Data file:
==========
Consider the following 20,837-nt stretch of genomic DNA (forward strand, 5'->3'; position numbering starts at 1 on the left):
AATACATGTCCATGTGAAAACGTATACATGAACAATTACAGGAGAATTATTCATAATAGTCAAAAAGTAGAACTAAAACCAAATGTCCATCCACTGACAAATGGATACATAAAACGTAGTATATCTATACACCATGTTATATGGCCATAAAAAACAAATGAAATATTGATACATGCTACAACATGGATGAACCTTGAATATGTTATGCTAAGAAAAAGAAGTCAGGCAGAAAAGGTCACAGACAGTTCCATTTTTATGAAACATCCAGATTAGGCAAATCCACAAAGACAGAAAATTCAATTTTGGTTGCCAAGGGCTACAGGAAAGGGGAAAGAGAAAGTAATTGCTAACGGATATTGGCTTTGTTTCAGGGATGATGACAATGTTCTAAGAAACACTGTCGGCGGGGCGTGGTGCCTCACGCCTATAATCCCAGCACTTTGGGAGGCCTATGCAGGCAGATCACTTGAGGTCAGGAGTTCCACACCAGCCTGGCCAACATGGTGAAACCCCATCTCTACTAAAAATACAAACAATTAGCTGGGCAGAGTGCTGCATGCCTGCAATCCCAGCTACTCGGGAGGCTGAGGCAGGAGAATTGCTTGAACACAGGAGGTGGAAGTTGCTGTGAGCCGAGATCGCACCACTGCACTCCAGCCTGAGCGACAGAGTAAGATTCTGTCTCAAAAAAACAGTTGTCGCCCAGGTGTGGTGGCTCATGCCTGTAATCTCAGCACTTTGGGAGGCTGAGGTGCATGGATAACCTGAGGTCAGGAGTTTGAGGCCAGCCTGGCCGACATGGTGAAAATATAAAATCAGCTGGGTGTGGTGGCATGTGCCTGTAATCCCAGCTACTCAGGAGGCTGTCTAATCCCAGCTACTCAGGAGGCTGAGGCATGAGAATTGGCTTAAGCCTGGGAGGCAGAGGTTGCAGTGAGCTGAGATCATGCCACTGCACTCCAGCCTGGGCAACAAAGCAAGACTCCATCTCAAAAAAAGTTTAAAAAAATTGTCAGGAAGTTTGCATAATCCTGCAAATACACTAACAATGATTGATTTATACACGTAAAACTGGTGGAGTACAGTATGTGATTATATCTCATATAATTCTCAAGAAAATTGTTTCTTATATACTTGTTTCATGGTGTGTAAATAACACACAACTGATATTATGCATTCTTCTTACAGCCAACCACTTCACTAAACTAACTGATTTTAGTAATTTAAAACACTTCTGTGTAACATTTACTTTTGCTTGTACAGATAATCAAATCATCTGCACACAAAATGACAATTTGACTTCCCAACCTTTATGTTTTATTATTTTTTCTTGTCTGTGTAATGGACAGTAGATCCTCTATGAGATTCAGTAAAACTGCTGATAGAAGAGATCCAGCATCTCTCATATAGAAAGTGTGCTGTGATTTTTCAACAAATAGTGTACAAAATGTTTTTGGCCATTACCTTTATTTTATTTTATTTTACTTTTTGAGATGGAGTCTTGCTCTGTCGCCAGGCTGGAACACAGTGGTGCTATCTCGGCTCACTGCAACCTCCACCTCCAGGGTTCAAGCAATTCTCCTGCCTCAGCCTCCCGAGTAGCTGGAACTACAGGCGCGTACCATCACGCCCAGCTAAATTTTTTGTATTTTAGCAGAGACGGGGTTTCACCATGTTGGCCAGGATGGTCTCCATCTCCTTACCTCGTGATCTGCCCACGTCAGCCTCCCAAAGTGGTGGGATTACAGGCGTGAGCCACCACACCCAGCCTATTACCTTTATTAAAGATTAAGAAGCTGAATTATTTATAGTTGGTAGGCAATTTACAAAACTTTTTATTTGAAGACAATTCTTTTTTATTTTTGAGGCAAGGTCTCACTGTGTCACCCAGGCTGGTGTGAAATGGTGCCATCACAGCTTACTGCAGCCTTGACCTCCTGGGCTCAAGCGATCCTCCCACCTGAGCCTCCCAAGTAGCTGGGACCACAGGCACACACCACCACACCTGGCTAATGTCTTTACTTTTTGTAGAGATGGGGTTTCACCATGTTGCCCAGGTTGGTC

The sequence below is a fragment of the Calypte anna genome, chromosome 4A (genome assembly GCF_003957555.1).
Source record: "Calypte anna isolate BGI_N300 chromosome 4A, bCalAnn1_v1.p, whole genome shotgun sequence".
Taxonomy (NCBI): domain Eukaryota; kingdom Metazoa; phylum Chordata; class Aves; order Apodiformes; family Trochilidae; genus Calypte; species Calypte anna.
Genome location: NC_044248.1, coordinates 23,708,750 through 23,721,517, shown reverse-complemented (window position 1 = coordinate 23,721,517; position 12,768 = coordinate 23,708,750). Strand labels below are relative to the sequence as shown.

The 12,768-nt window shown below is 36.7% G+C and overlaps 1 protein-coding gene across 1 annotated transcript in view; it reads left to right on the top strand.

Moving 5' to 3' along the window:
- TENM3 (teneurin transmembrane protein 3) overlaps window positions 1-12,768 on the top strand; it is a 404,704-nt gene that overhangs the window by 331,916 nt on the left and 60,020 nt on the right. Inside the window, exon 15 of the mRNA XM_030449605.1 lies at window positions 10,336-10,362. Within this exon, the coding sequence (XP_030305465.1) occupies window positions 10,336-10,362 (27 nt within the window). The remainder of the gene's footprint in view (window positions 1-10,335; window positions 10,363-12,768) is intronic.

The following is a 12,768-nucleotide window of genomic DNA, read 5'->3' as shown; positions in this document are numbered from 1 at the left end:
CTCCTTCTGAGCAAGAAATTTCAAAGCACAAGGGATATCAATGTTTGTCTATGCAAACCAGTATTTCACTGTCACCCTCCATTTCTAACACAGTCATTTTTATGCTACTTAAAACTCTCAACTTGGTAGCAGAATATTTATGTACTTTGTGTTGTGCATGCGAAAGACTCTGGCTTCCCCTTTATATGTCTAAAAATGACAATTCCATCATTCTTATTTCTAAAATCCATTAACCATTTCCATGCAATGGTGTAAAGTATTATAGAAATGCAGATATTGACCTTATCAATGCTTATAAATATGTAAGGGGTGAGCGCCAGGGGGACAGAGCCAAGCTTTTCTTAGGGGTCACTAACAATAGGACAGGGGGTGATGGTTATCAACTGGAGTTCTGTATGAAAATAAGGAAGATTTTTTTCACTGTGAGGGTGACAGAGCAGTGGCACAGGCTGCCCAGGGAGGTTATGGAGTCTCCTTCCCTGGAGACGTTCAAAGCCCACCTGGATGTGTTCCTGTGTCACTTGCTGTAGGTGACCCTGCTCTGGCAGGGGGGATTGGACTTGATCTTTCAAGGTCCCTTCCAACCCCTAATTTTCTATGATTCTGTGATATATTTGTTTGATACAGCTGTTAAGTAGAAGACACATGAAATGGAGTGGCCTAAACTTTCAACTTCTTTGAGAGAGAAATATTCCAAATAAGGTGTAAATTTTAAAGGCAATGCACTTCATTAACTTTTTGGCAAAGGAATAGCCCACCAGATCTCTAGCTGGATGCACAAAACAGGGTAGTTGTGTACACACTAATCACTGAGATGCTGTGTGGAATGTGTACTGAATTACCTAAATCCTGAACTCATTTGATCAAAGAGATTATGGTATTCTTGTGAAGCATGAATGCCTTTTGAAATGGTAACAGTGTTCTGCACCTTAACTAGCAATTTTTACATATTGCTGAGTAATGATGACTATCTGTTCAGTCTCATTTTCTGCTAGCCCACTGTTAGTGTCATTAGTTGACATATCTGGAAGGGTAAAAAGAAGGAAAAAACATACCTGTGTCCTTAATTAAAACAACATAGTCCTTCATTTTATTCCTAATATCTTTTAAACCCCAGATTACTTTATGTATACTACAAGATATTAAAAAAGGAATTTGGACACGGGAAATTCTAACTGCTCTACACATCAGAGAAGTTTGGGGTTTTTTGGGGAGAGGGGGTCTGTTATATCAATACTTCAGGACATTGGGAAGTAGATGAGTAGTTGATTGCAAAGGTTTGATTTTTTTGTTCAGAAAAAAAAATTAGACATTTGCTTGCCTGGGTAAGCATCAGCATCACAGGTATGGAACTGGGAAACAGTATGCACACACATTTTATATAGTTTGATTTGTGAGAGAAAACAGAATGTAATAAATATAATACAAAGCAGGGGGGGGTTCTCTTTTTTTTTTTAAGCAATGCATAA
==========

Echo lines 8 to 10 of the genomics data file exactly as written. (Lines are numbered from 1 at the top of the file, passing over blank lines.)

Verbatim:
Moving 5' to 3' along the window:
- TENM3 (teneurin transmembrane protein 3) overlaps window positions 1-12,768 on the top strand; it is a 404,704-nt gene that overhangs the window by 331,916 nt on the left and 60,020 nt on the right. Inside the window, exon 15 of the mRNA XM_030449605.1 lies at window positions 10,336-10,362. Within this exon, the coding sequence (XP_030305465.1) occupies window positions 10,336-10,362 (27 nt within the window). The remainder of the gene's footprint in view (window positions 1-10,335; window positions 10,363-12,768) is intronic.

The following is a 12,768-nucleotide window of genomic DNA, read 5'->3' as shown; positions in this document are numbered from 1 at the left end: